A case in the Michigan Supreme Court is raising new questions about the right to privacy surrounding drone surveillance by local governments, reports the Thomson Reuters Foundation. Todd Maxon saw a drone hover over his lakeside Michigan property, deployed by the local Long Lake Township to surveil the Maxons’ land over a zoning dispute involving his hobby of fixing up old vehicles.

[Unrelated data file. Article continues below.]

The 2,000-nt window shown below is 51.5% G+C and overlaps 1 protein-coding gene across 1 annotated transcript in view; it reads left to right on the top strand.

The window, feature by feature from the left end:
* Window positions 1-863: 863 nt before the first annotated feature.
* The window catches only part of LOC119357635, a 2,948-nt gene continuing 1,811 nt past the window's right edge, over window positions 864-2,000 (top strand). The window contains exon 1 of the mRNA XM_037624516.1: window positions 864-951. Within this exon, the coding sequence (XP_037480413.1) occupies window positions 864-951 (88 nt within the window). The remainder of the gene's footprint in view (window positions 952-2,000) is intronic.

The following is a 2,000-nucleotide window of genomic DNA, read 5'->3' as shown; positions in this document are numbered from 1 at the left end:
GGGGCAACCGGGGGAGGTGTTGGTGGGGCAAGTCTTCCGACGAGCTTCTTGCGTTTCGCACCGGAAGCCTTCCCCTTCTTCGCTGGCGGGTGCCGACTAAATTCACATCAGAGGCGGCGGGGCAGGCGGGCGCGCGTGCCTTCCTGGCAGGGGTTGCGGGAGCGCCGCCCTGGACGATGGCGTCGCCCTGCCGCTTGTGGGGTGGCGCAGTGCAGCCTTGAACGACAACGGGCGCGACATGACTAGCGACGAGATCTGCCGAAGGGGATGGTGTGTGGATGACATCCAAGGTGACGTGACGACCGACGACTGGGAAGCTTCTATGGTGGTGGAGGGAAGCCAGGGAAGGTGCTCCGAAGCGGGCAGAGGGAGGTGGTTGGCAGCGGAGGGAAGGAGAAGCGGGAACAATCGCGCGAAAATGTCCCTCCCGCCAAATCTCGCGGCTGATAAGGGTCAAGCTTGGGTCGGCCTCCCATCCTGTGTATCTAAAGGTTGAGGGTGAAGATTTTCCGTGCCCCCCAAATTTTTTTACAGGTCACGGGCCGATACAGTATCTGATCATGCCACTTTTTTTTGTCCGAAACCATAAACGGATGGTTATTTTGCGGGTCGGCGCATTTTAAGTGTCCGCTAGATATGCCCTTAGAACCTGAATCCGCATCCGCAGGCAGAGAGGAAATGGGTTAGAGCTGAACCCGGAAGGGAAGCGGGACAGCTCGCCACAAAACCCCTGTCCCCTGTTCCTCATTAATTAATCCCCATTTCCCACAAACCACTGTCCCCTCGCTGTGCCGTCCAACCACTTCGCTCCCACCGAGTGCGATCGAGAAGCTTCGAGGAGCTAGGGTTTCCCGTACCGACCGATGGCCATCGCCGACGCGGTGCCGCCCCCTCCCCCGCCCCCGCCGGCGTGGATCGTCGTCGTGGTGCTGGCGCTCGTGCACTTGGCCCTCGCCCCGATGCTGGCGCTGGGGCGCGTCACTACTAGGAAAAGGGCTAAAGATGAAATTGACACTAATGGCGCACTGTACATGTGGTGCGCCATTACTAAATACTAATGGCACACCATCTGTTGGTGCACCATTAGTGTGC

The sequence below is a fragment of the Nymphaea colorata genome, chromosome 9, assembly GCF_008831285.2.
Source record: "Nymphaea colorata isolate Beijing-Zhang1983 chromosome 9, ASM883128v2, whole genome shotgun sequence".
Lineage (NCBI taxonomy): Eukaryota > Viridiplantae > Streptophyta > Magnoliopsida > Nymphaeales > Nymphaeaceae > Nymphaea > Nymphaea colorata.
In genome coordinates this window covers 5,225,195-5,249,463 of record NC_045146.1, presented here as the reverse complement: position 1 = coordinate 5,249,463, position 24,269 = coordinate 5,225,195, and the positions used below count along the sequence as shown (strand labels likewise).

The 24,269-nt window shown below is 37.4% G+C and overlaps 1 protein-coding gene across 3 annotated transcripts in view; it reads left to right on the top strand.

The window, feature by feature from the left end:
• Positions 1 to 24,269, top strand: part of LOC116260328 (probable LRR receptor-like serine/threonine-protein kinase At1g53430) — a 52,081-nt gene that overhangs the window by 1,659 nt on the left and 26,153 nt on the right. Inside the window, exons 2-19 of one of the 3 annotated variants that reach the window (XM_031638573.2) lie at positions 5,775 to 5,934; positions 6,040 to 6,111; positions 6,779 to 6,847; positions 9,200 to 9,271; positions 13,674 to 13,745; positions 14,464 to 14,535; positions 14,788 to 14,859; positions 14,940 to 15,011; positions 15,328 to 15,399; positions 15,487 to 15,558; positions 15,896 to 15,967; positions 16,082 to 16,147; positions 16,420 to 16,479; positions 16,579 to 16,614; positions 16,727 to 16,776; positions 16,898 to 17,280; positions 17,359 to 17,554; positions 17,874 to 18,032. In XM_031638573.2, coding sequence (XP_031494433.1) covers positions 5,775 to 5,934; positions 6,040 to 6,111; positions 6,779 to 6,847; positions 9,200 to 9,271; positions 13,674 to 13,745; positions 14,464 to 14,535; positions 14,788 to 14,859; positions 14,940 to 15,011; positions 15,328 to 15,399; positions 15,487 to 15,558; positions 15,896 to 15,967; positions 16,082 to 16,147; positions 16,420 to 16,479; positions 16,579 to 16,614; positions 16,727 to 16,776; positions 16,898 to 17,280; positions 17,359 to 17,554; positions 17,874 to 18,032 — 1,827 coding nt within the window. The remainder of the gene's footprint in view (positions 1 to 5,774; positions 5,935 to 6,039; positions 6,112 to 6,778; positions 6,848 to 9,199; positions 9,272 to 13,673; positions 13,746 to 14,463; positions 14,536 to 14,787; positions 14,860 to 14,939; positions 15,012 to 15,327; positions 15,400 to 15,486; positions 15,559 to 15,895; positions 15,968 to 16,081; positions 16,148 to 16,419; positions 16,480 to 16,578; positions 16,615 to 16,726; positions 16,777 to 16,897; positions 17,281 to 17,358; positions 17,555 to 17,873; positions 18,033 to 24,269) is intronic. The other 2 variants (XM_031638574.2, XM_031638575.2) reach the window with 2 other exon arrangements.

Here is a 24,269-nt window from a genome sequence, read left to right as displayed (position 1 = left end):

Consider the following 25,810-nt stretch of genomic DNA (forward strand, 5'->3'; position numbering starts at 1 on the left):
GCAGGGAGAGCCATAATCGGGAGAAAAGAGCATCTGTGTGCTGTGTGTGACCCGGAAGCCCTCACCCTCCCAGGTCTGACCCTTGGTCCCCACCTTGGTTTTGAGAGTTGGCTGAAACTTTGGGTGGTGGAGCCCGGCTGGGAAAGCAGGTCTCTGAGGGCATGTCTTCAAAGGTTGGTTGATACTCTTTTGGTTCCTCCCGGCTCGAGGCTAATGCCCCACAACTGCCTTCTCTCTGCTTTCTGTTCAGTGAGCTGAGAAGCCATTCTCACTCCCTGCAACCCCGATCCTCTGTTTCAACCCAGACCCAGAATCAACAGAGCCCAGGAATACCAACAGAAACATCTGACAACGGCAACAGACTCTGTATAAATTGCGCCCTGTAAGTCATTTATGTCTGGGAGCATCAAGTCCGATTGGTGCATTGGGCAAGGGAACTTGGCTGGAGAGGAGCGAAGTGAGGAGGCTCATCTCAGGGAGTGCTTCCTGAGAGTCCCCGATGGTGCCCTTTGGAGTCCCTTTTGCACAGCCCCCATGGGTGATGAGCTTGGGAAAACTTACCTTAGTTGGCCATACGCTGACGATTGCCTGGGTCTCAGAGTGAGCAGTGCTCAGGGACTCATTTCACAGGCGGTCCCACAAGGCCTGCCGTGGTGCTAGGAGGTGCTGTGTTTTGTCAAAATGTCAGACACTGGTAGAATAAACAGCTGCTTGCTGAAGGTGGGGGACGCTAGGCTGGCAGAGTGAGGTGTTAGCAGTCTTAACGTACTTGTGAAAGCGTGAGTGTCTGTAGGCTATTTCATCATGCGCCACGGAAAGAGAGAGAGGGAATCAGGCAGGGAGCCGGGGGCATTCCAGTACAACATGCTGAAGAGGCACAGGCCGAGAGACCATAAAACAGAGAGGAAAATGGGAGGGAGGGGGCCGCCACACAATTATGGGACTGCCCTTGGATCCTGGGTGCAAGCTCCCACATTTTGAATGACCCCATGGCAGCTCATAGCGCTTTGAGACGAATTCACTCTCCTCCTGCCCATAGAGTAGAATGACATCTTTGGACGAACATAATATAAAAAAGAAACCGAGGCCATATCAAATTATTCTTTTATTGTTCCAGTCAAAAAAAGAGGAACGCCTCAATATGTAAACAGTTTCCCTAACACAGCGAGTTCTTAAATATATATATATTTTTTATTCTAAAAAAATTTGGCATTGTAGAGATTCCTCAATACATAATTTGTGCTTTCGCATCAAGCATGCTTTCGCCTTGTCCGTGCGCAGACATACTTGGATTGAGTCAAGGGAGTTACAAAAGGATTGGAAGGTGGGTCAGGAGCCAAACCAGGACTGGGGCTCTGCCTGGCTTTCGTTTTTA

The Michigan Supreme Court heard oral arguments in October, and a ruling in the coming months could set a precedent nationally. The township has said the drone images were of areas beyond the Maxons’ home and hence not protected by the Constitution’s Fourth Amendment, which guarantees “the right of the people to be secure in their persons, houses, papers and effects against unreasonable searches” without probable cause. The Maxons’ attorney rejected that logic, saying that "When the government hires somebody to fly a drone all over your property ... in order to gather evidence, that’s a search under the Fourth Amendment" and therefore a violation of privacy. Privacy law has not kept up with the pace of technology, according to several experts. A decision in the Michigan case could influence how other courts approach the issue – and potentially lead the U.S. Supreme Court to revisit the long-contested topic of drone surveillance.